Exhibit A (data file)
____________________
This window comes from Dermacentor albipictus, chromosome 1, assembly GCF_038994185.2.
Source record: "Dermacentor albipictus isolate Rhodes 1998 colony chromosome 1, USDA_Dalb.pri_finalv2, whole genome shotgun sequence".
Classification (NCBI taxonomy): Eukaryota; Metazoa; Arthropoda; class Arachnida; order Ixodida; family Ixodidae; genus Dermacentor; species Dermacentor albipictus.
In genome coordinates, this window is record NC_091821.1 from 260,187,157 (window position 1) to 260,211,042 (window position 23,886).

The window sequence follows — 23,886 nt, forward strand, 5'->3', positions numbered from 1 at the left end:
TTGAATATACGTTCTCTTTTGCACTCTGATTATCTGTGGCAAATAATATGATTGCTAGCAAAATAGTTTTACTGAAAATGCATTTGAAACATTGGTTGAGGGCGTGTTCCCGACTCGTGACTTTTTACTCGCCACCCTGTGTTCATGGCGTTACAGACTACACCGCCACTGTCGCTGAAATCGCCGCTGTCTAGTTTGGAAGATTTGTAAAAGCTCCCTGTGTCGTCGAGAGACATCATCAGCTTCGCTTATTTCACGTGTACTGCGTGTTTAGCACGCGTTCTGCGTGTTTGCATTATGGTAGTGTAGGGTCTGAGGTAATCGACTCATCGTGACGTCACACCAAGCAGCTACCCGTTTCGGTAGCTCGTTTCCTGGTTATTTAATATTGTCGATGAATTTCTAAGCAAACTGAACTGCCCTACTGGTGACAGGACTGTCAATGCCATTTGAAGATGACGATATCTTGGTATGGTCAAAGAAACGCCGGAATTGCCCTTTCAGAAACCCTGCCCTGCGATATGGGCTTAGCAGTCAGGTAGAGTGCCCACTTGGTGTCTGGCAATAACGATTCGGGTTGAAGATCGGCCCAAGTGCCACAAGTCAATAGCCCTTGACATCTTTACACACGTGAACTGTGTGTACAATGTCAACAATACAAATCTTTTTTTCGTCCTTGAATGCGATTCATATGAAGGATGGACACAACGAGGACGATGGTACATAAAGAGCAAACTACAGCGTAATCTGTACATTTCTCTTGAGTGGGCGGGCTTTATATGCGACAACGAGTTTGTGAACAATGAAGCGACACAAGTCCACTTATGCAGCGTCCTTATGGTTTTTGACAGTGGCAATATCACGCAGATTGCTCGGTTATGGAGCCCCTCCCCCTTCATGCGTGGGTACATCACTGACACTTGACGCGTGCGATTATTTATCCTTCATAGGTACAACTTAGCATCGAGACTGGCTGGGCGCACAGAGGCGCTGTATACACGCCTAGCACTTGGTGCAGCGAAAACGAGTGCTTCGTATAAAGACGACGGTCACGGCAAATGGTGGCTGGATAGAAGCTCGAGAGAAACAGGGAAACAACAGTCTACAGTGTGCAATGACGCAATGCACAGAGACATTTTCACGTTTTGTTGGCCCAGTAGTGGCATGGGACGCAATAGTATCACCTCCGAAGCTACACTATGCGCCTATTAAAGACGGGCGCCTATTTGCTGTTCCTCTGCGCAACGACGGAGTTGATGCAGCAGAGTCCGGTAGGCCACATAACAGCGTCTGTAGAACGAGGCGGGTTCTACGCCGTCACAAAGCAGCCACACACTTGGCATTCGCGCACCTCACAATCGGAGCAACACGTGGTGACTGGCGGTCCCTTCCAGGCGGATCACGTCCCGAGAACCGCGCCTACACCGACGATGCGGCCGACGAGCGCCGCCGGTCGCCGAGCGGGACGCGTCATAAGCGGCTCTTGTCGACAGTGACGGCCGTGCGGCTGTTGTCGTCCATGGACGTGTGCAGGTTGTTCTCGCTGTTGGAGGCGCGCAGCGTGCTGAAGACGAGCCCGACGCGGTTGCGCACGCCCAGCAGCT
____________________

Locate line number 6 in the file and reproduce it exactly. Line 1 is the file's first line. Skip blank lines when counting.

TTGAATATACGTTCTCTTTTGCACTCTGATTATCTGTGGCAAATAATATGATTGCTAGCAAAATAGTTTTACTGAAAATGCATTTGAAACATTGGTTGAGGGCGTGTTCCCGACTCGTGACTTTTTACTCGCCACCCTGTGTTCATGGCGTTACAGACTACACCGCCACTGTCGCTGAAATCGCCGCTGTCTAGTTTGGAAGATTTGTAAAAGCTCCCTGTGTCGTCGAGAGACATCATCAGCTTCGCTTATTTCACGTGTACTGCGTGTTTAGCACGCGTTCTGCGTGTTTGCATTATGGTAGTGTAGGGTCTGAGGTAATCGACTCATCGTGACGTCACACCAAGCAGCTACCCGTTTCGGTAGCTCGTTTCCTGGTTATTTAATATTGTCGATGAATTTCTAAGCAAACTGAACTGCCCTACTGGTGACAGGACTGTCAATGCCATTTGAAGATGACGATATCTTGGTATGGTCAAAGAAACGCCGGAATTGCCCTTTCAGAAACCCTGCCCTGCGATATGGGCTTAGCAGTCAGGTAGAGTGCCCACTTGGTGTCTGGCAATAACGATTCGGGTTGAAGATCGGCCCAAGTGCCACAAGTCAATAGCCCTTGACATCTTTACACACGTGAACTGTGTGTACAATGTCAACAATACAAATCTTTTTTTCGTCCTTGAATGCGATTCATATGAAGGATGGACACAACGAGGACGATGGTACATAAAGAGCAAACTACAGCGTAATCTGTACATTTCTCTTGAGTGGGCGGGCTTTATATGCGACAACGAGTTTGTGAACAATGAAGCGACACAAGTCCACTTATGCAGCGTCCTTATGGTTTTTGACAGTGGCAATATCACGCAGATTGCTCGGTTATGGAGCCCCTCCCCCTTCATGCGTGGGTACATCACTGACACTTGACGCGTGCGATTATTTATCCTTCATAGGTACAACTTAGCATCGAGACTGGCTGGGCGCACAGAGGCGCTGTATACACGCCTAGCACTTGGTGCAGCGAAAACGAGTGCTTCGTATAAAGACGACGGTCACGGCAAATGGTGGCTGGATAGAAGCTCGAGAGAAACAGGGAAACAACAGTCTACAGTGTGCAATGACGCAATGCACAGAGACATTTTCACGTTTTGTTGGCCCAGTAGTGGCATGGGACGCAATAGTATCACCTCCGAAGCTACACTATGCGCCTATTAAAGACGGGCGCCTATTTGCTGTTCCTCTGCGCAACGACGGAGTTGATGCAGCAGAGTCCGGTAGGCCACATAACAGCGTCTGTAGAACGAGGCGGGTTCTACGCCGTCACAAAGCAGCCACACACTTGGCATTCGCGCACCTCACAATCGGAGCAACACGTGGTGACTGGCGGTCCCTTCCAGGCGGATCACGTCCCGAGAACCGCGCCTACACCGACGATGCGGCCGACGAGCGCCGCCGGTCGCCGAGCGGGACGCGTCATAAGCGGCTCTTGTCGACAGTGACGGCCGTGCGGCTGTTGTCGTCCATGGACGTGTGCAGGTTGTTCTCGCTGTTGGAGGCGCGCAGCGTGCTGAAGACGAGCCCGACGCGGTTGCGCACGCCCAGCAGCT